7. TootsNYC said

    Terry Pratchett, in his book “The Fifth Elephant,” has his main character, the rough-and-tumble police chief Sam Vimes, who is married to the genteel middle-aged former-spinster heiress, ponder the phrase:

    “The potatoes need eating up.”

    (Oh, and on the phrase “picking up the house,” the noun “the house” is serving as a collective noun, meaning “all the stuff in the house”)

  8. robin said

    Hey Neal,

    I wonder if your subject-control parsing, which was also my first reading of ‘needs to be finished folding’, has anything to do with the relative frequencies of ‘finish’ as a raising and control verb? I would guess that it usually functions as a control verb.

    Great stuff!!


  9. Neal said

    Hi, Robin,

    Thanks for reading! Your hypothesis could be right; I might check the Corpus of Contemp. Am. Eng. to check the relative frequencies there. However, what would I count as an instance of control? Would an animate subject be sufficient? Or should I take control to be the default, and only count it as raising when I have an expletive subject, or a subject that context clearly shows is not acting volitionally?

  10. Gordon P. Hemsley said

    Is it possible that “finished” and other subject-raising verbs rely on dummy pronouns (indefinite subjects, such as “it”), and cannot function with definite subjects (such as “the laundry”)?

    “There” is apparently an adverb, but I think it still falls under the category of “indefinite subjects”, at least in this context.

  11. robin said

    Hi Neal,

    As you suggest, an animate subject is probably the right criterion for a corpus search. I did a few quick and dirty searches of the Corpus of Cont. Am. Eng. — thanks for providing the link, btw — and found pretty solid evidence that ‘finished Xing’ and ‘finish Xing’ usually take animate subjects. A search for just ‘finish*’ (i.e. allowing for other suffixes) preceded by any noun gets the same result even though the following context doesn’t have to include a verb ending in ‘ing’. As you would expect, the latter search turned up more examples of inanimate subjects, still outnumbered by animate ones. My favorite possibly non-animate subject to give a strong showing in the results was the stock market, surfacing as things like ‘index’ and ‘NASDAQ’. If the market can be volatile, does that mean it’s animate?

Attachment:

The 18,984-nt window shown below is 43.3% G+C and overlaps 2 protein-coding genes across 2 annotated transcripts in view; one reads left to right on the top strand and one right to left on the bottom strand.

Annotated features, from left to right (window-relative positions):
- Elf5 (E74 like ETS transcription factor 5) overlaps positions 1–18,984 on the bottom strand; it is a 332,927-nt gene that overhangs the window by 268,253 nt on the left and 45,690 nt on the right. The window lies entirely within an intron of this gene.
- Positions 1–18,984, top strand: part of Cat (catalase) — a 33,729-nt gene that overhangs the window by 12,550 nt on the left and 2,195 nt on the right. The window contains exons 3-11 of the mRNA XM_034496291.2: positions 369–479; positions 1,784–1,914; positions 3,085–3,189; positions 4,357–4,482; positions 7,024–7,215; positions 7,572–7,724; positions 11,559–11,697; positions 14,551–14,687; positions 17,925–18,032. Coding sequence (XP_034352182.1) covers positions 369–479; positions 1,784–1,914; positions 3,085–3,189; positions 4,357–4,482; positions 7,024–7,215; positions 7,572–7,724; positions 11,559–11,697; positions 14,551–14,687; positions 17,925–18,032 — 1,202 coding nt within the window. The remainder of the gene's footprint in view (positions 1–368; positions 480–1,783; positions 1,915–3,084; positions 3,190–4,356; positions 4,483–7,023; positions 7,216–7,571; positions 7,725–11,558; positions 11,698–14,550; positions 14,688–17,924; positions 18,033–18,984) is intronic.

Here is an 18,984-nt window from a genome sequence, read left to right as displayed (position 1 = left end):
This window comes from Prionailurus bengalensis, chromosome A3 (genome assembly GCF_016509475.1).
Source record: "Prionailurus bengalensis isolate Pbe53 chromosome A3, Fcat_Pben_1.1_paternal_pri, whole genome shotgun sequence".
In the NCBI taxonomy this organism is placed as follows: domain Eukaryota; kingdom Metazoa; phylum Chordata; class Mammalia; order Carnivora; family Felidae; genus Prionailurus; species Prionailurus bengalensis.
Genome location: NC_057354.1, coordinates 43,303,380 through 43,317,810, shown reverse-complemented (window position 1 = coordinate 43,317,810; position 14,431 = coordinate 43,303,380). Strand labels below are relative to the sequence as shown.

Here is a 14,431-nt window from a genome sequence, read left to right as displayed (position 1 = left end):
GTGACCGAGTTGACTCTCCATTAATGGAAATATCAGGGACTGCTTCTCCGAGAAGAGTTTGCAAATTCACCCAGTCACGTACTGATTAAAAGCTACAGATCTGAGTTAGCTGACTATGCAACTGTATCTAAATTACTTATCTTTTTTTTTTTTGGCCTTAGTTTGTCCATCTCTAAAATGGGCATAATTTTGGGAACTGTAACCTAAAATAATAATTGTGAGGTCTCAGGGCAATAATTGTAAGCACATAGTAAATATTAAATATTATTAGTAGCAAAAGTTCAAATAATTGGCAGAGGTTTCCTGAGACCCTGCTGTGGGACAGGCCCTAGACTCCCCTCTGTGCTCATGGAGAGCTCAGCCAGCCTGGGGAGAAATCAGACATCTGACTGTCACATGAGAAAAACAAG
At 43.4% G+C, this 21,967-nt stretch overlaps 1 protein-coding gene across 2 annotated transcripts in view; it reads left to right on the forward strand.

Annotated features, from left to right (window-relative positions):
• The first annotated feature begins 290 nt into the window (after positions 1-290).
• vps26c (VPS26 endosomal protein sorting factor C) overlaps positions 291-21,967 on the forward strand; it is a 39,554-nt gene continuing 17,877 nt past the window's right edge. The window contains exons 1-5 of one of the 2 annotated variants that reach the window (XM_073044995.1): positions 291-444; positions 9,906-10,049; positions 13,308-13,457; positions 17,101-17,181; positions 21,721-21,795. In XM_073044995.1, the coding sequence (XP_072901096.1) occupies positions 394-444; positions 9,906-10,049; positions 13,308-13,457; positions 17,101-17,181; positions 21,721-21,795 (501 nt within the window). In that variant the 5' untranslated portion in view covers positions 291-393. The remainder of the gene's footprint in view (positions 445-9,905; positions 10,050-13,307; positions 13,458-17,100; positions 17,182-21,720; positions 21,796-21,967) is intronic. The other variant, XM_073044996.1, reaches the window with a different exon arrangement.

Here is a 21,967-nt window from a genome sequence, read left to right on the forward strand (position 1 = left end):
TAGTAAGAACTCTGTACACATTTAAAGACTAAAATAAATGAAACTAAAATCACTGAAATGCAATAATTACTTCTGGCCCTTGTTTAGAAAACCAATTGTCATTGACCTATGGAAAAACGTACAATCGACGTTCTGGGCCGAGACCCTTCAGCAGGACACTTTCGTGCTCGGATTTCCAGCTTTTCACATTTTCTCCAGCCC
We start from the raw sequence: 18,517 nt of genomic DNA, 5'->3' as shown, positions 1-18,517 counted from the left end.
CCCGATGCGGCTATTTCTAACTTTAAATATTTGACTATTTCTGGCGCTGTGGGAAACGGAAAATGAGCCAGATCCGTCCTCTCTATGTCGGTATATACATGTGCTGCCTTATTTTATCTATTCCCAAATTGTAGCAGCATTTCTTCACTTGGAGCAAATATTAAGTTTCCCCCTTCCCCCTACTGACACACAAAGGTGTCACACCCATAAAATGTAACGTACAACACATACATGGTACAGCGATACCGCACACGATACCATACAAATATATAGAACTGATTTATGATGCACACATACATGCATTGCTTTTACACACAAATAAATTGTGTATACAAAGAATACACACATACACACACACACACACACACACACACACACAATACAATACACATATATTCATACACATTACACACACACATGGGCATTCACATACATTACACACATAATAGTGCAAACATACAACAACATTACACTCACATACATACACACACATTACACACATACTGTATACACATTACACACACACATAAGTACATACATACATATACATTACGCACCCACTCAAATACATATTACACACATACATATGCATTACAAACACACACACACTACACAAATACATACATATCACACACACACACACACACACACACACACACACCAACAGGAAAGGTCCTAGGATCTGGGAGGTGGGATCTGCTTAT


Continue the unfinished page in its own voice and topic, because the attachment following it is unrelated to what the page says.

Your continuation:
If you also did a search, did you find the same thing?

    Better go — the Olympics have almost finished airing.

  12. Neal said

    I searched for [finish].[vv*] [v?g] and got 1355 hits of some form of ‘finish’ plus a verb ending in -ing. A few of them were of the form BE+finished, which I ignored. All the ones I saw as I skimmed through had animate subjects, with the possible exception of “Northwestern University’s Center for Communication and Medicine recently finished making a 25-minute video of the Encks’ story, which medical students must watch”, and even there, I took the subject to be the people within the NUCCM. I also did a search for [finish].[vv*] followed by ‘raining’ or ‘snowing’ and didn’t find any. When I substituted ‘stop’, I got 58 and 14 hits, respectively, so it looks like ‘stop’ is the preferred alternative for expletive subjects. So it’s consistent with your hypothesis.

    The linguistic term for dummy pronouns is “expletive subjects”, and you’re right, there is considered to be such a subject. When you say “definite subjects” you give a good example of one (the laundry), but I think you may have in mind the broader category of non-expletive subjects. Regarding expletive subjects and raising verbs: If a verb, such as seem, can itself take an expletive subject when it goes with a verb that can take one (e.g., it seems to be true that…, there seem to be three problems…), that’s pretty much a dead giveaway that we have a raising verb. But uncontroversially raising verbs can also take ordinary subjects; for example, John seems to like you. You wouldn’t want to say that seem is a control verb when it has an animate subject, because the subject is not really doing anything that qualifies as “seeming”. Also, there’s evidence from other languages, where certain verbs take subjects with unusual case forms. For example, I think Icelandic has a dative subject for the verb meaning ‘lack’. When this verb goes with a raising verb like ‘seem’, the raising verb’s subject is in the dative case, too.

  13. said

    My wife would have said, “Fold the laundry.” But then it would not have been necessary to say that, because I always fold the laundry.

  14. […] was me talking to Adam about a year ago, one move in my continuing campaign to make sure that he and Doug put away their clean laundry instead of using i…. Again, this is essentially a coordination of two VPs: get your pants out of the pile of clean […]